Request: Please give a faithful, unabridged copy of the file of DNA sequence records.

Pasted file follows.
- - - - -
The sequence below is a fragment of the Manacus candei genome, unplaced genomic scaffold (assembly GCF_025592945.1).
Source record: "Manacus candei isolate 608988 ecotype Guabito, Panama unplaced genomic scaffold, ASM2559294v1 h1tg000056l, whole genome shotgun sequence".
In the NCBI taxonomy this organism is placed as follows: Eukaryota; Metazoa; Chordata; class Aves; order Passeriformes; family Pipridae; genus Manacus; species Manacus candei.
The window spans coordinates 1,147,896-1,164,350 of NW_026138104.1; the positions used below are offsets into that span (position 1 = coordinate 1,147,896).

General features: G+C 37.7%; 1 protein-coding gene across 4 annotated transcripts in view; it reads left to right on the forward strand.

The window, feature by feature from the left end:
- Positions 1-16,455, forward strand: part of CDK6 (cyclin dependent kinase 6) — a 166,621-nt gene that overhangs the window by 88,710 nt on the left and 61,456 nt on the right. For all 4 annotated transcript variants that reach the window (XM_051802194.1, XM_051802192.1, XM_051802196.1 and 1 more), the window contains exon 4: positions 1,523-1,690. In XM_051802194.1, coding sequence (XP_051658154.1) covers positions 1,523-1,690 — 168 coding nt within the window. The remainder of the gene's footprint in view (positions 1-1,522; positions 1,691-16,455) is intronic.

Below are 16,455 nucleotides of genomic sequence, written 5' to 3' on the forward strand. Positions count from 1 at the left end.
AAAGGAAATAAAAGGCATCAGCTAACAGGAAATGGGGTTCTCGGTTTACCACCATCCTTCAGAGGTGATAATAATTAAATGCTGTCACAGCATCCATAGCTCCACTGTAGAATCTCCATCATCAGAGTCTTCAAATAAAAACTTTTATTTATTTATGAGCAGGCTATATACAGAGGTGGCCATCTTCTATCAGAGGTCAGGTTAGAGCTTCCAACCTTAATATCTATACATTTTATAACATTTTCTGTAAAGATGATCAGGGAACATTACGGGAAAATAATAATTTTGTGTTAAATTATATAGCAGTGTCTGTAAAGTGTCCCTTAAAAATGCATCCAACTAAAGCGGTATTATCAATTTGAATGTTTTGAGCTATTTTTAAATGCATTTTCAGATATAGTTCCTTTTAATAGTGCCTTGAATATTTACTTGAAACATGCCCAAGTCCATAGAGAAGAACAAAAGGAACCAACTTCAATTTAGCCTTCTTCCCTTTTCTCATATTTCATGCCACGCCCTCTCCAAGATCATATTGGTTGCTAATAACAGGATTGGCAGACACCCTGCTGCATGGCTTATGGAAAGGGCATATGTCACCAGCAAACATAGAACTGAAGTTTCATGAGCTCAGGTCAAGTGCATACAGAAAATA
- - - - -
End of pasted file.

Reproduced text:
The sequence below is a fragment of the Manacus candei genome, unplaced genomic scaffold (assembly GCF_025592945.1).
Source record: "Manacus candei isolate 608988 ecotype Guabito, Panama unplaced genomic scaffold, ASM2559294v1 h1tg000056l, whole genome shotgun sequence".
In the NCBI taxonomy this organism is placed as follows: Eukaryota; Metazoa; Chordata; class Aves; order Passeriformes; family Pipridae; genus Manacus; species Manacus candei.
The window spans coordinates 1,147,896-1,164,350 of NW_026138104.1; the positions used below are offsets into that span (position 1 = coordinate 1,147,896).

General features: G+C 37.7%; 1 protein-coding gene across 4 annotated transcripts in view; it reads left to right on the forward strand.

The window, feature by feature from the left end:
- Positions 1-16,455, forward strand: part of CDK6 (cyclin dependent kinase 6) — a 166,621-nt gene that overhangs the window by 88,710 nt on the left and 61,456 nt on the right. For all 4 annotated transcript variants that reach the window (XM_051802194.1, XM_051802192.1, XM_051802196.1 and 1 more), the window contains exon 4: positions 1,523-1,690. In XM_051802194.1, coding sequence (XP_051658154.1) covers positions 1,523-1,690 — 168 coding nt within the window. The remainder of the gene's footprint in view (positions 1-1,522; positions 1,691-16,455) is intronic.

Below are 16,455 nucleotides of genomic sequence, written 5' to 3' on the forward strand. Positions count from 1 at the left end.
AAAGGAAATAAAAGGCATCAGCTAACAGGAAATGGGGTTCTCGGTTTACCACCATCCTTCAGAGGTGATAATAATTAAATGCTGTCACAGCATCCATAGCTCCACTGTAGAATCTCCATCATCAGAGTCTTCAAATAAAAACTTTTATTTATTTATGAGCAGGCTATATACAGAGGTGGCCATCTTCTATCAGAGGTCAGGTTAGAGCTTCCAACCTTAATATCTATACATTTTATAACATTTTCTGTAAAGATGATCAGGGAACATTACGGGAAAATAATAATTTTGTGTTAAATTATATAGCAGTGTCTGTAAAGTGTCCCTTAAAAATGCATCCAACTAAAGCGGTATTATCAATTTGAATGTTTTGAGCTATTTTTAAATGCATTTTCAGATATAGTTCCTTTTAATAGTGCCTTGAATATTTACTTGAAACATGCCCAAGTCCATAGAGAAGAACAAAAGGAACCAACTTCAATTTAGCCTTCTTCCCTTTTCTCATATTTCATGCCACGCCCTCTCCAAGATCATATTGGTTGCTAATAACAGGATTGGCAGACACCCTGCTGCATGGCTTATGGAAAGGGCATATGTCACCAGCAAACATAGAACTGAAGTTTCATGAGCTCAGGTCAAGTGCATACAGAAAATA